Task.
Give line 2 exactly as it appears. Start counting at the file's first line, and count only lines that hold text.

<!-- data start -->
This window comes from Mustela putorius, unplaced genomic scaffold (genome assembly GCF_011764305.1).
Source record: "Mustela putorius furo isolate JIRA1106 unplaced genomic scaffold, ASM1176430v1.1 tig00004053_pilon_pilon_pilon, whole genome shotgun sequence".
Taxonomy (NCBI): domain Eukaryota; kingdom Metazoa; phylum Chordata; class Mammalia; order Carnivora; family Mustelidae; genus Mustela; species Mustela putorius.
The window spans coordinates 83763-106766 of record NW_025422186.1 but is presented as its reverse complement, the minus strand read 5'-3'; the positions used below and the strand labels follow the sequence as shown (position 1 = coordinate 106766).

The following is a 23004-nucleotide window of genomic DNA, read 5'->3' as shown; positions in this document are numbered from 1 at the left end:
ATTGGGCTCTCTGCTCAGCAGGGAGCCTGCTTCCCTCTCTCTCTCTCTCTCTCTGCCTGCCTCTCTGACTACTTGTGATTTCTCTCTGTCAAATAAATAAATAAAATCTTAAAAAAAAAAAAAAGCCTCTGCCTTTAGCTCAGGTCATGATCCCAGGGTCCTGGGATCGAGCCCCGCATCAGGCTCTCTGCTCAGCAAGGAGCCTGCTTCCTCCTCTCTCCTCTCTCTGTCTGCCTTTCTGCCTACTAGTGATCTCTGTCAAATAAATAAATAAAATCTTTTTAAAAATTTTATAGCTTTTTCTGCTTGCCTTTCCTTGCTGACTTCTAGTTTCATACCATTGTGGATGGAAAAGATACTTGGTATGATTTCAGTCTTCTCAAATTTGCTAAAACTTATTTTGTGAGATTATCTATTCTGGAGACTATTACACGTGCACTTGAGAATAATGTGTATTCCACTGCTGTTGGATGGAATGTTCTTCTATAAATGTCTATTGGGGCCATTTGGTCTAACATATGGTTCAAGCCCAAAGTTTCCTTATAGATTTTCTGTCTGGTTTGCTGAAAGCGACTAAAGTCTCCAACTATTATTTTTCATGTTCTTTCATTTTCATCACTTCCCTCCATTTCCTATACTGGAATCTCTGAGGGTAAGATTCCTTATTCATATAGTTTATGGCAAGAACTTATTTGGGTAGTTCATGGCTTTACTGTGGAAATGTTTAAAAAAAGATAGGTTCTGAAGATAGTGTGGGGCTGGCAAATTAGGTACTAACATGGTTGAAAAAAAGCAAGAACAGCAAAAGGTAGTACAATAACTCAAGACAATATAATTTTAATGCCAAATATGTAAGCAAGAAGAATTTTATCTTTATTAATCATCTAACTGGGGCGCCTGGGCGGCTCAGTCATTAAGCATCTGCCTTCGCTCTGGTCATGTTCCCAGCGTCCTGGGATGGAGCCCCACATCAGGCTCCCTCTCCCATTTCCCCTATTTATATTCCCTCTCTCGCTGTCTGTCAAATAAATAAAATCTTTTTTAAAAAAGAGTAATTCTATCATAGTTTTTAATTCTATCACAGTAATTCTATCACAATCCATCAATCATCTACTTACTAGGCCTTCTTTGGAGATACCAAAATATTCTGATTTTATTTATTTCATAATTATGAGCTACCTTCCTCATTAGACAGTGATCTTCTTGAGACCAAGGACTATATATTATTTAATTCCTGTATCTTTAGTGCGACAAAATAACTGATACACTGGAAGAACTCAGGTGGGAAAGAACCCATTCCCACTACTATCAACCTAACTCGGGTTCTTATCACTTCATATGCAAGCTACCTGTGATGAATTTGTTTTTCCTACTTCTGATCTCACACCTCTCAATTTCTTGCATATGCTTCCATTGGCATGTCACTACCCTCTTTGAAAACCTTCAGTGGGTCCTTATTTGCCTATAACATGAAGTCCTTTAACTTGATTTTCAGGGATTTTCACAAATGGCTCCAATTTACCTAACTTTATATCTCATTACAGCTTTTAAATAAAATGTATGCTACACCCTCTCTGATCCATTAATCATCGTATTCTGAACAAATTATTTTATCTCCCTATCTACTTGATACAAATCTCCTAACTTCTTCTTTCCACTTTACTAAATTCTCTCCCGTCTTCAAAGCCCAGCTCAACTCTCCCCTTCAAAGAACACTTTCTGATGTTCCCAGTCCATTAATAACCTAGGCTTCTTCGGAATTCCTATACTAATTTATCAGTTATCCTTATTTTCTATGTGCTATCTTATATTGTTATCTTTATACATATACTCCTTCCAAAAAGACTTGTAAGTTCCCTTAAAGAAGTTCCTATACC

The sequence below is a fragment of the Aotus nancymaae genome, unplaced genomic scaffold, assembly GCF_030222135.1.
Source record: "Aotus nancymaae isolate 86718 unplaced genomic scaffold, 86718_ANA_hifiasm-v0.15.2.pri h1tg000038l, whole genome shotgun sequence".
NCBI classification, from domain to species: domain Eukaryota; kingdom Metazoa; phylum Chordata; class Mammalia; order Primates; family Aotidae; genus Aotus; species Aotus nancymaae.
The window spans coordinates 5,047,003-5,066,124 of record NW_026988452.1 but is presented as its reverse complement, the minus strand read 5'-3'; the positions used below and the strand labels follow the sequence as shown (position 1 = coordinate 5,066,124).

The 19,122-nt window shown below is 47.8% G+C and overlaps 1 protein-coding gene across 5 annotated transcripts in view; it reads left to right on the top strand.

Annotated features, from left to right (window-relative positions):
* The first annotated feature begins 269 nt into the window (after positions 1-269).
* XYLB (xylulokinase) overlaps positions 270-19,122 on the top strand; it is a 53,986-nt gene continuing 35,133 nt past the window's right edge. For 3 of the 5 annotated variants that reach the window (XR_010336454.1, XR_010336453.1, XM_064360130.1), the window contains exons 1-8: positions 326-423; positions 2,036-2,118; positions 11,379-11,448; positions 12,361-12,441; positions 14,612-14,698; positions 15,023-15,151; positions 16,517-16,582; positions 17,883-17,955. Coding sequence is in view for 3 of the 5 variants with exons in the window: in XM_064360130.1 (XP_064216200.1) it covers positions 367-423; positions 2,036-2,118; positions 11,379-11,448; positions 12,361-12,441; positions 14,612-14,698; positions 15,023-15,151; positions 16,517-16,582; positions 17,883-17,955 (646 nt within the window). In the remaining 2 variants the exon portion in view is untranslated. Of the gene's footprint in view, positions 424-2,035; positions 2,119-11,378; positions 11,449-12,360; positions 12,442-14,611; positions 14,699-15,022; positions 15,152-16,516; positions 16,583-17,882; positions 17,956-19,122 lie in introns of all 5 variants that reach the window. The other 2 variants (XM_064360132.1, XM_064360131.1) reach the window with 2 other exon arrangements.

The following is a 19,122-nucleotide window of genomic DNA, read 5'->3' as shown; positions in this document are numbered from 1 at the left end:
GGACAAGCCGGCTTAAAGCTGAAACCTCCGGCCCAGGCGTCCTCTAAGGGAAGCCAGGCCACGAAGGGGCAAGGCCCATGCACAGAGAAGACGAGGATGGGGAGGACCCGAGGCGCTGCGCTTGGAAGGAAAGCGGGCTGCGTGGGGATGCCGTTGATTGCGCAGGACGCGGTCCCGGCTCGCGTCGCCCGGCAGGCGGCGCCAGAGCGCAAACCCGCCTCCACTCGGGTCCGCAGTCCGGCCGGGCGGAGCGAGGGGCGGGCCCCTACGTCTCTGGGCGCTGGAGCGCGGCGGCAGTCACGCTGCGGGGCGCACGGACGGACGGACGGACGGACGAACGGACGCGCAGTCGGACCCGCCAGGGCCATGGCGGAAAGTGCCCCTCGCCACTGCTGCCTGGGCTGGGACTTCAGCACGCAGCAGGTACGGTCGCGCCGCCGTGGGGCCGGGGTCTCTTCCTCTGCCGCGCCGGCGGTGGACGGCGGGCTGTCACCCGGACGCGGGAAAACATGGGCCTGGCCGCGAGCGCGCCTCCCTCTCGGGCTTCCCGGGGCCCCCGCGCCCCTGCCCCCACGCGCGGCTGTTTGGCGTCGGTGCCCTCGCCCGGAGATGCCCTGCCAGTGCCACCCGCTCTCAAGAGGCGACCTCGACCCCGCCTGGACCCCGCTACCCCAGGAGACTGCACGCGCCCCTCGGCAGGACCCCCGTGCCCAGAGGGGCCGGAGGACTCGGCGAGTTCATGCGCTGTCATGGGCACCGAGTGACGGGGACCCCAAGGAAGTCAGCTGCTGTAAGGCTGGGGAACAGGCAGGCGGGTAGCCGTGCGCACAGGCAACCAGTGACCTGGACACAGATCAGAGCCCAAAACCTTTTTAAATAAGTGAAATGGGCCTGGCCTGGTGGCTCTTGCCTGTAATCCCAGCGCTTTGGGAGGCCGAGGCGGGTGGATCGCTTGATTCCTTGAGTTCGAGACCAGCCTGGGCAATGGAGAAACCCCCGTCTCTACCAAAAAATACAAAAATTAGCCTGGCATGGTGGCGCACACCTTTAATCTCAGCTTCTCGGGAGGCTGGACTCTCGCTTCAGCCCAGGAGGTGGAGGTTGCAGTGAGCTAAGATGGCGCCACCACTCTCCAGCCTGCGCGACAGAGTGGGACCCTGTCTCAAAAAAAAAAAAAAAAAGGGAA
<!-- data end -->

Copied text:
Source record: "Mustela putorius furo isolate JIRA1106 unplaced genomic scaffold, ASM1176430v1.1 tig00004053_pilon_pilon_pilon, whole genome shotgun sequence".